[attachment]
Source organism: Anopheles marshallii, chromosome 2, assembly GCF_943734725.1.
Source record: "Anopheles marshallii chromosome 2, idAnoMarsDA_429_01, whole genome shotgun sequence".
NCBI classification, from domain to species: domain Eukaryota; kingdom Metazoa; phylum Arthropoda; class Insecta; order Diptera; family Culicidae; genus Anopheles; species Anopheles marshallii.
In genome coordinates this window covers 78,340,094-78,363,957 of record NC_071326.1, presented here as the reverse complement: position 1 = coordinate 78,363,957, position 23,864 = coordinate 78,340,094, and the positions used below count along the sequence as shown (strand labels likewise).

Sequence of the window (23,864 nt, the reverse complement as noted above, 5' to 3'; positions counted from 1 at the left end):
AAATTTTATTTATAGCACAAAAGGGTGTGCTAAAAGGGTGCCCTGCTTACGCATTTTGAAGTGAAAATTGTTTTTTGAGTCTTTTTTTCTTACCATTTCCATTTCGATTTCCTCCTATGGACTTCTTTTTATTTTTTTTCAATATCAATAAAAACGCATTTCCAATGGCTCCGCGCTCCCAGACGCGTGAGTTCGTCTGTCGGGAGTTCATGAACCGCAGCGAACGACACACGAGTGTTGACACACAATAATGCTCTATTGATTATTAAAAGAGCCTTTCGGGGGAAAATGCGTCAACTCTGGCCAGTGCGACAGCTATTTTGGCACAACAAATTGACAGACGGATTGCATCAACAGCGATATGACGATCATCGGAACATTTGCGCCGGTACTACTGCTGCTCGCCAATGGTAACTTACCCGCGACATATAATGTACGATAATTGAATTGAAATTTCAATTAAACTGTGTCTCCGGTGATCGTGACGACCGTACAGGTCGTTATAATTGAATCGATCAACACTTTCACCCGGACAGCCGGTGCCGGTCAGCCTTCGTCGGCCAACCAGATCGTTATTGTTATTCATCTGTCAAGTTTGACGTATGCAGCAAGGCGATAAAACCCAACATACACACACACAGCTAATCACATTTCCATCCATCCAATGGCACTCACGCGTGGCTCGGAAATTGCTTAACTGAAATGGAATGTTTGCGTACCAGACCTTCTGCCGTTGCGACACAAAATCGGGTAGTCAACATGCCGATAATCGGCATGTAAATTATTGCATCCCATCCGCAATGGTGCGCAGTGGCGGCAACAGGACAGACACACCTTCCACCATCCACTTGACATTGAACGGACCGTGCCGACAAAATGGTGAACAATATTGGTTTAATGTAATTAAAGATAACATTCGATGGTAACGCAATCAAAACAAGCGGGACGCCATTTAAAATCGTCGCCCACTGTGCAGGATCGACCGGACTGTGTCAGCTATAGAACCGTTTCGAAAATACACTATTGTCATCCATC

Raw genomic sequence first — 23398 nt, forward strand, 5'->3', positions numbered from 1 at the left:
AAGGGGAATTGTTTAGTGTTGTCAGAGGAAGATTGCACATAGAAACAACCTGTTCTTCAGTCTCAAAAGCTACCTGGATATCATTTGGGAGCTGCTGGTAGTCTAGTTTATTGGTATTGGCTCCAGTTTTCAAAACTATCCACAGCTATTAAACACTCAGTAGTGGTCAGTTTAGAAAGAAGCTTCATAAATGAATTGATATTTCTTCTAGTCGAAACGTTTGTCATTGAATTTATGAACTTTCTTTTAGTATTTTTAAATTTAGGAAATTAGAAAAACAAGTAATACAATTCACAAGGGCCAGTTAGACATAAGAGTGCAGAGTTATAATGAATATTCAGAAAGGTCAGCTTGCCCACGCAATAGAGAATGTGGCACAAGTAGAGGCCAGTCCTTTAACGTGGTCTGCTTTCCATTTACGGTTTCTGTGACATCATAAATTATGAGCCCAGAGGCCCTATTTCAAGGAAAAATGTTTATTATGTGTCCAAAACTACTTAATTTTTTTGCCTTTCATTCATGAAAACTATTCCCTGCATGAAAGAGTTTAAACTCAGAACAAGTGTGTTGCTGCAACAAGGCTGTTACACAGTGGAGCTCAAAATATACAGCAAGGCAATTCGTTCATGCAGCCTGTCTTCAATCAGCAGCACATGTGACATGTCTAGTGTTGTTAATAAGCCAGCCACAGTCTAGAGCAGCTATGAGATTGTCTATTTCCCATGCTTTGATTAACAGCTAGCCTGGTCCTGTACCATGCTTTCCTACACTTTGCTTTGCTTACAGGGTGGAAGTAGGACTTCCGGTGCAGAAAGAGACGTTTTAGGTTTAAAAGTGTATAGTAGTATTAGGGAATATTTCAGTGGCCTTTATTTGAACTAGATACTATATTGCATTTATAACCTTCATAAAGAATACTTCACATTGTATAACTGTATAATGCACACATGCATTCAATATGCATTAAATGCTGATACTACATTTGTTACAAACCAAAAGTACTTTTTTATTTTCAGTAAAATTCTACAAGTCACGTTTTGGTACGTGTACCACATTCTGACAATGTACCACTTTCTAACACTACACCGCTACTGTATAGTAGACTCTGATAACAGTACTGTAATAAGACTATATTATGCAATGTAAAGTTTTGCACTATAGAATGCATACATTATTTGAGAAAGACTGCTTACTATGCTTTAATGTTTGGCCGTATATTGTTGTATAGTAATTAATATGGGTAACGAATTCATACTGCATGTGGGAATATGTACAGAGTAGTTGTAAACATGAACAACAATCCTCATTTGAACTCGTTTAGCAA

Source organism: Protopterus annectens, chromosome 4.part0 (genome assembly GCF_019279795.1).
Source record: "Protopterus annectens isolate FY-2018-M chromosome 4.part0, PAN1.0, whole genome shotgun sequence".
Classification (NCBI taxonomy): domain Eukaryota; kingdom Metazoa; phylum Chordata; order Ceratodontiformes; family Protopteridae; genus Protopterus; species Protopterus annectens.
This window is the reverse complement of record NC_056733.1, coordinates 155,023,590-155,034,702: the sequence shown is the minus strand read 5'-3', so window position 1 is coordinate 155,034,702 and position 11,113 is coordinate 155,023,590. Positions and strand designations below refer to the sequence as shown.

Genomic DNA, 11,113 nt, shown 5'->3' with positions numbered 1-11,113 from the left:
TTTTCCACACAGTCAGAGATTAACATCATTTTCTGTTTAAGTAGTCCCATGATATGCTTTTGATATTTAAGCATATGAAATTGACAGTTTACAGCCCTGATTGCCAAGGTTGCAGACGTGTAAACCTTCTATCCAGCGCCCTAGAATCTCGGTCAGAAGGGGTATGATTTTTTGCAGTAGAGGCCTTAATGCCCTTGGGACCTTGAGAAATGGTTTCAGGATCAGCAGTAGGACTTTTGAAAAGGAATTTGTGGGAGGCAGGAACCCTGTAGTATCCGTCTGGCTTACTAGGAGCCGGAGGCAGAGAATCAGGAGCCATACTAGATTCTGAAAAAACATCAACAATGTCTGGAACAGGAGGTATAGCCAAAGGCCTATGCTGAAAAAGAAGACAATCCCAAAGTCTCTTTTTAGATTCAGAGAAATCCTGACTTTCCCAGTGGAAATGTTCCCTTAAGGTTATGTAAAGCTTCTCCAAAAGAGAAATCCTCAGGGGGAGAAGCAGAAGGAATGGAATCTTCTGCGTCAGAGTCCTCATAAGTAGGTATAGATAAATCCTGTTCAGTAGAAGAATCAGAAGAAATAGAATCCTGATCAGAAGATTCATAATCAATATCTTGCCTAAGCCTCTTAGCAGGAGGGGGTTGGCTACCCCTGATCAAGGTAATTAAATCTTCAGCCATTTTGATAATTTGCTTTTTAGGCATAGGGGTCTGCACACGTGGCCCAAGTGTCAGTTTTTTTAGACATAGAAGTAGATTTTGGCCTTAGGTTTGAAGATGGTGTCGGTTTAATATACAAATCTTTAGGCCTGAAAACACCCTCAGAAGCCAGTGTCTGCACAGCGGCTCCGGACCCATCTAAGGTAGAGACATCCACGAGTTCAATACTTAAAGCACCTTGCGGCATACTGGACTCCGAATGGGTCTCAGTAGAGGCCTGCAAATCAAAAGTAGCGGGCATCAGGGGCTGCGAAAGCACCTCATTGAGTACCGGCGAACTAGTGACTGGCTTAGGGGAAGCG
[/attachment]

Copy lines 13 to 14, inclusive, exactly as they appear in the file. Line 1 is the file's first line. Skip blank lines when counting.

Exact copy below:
Genomic DNA, 11,113 nt, shown 5'->3' with positions numbered 1-11,113 from the left:
TTTTCCACACAGTCAGAGATTAACATCATTTTCTGTTTAAGTAGTCCCATGATATGCTTTTGATATTTAAGCATATGAAATTGACAGTTTACAGCCCTGATTGCCAAGGTTGCAGACGTGTAAACCTTCTATCCAGCGCCCTAGAATCTCGGTCAGAAGGGGTATGATTTTTTGCAGTAGAGGCCTTAATGCCCTTGGGACCTTGAGAAATGGTTTCAGGATCAGCAGTAGGACTTTTGAAAAGGAATTTGTGGGAGGCAGGAACCCTGTAGTATCCGTCTGGCTTACTAGGAGCCGGAGGCAGAGAATCAGGAGCCATACTAGATTCTGAAAAAACATCAACAATGTCTGGAACAGGAGGTATAGCCAAAGGCCTATGCTGAAAAAGAAGACAATCCCAAAGTCTCTTTTTAGATTCAGAGAAATCCTGACTTTCCCAGTGGAAATGTTCCCTTAAGGTTATGTAAAGCTTCTCCAAAAGAGAAATCCTCAGGGGGAGAAGCAGAAGGAATGGAATCTTCTGCGTCAGAGTCCTCATAAGTAGGTATAGATAAATCCTGTTCAGTAGAAGAATCAGAAGAAATAGAATCCTGATCAGAAGATTCATAATCAATATCTTGCCTAAGCCTCTTAGCAGGAGGGGGTTGGCTACCCCTGATCAAGGTAATTAAATCTTCAGCCATTTTGATAATTTGCTTTTTAGGCATAGGGGTCTGCACACGTGGCCCAAGTGTCAGTTTTTTTAGACATAGAAGTAGATTTTGGCCTTAGGTTTGAAGATGGTGTCGGTTTAATATACAAATCTTTAGGCCTGAAAACACCCTCAGAAGCCAGTGTCTGCACAGCGGCTCCGGACCCATCTAAGGTAGAGACATCCACGAGTTCAATACTTAAAGCACCTTGCGGCATACTGGACTCCGAATGGGTCTCAGTAGAGGCCTGCAAATCAAAAGTAGCGGGCATCAGGGGCTGCGAAAGCACCTCATTGAGTACCGGCGAACTAGTGACTGGCTTAGGGGAAGCG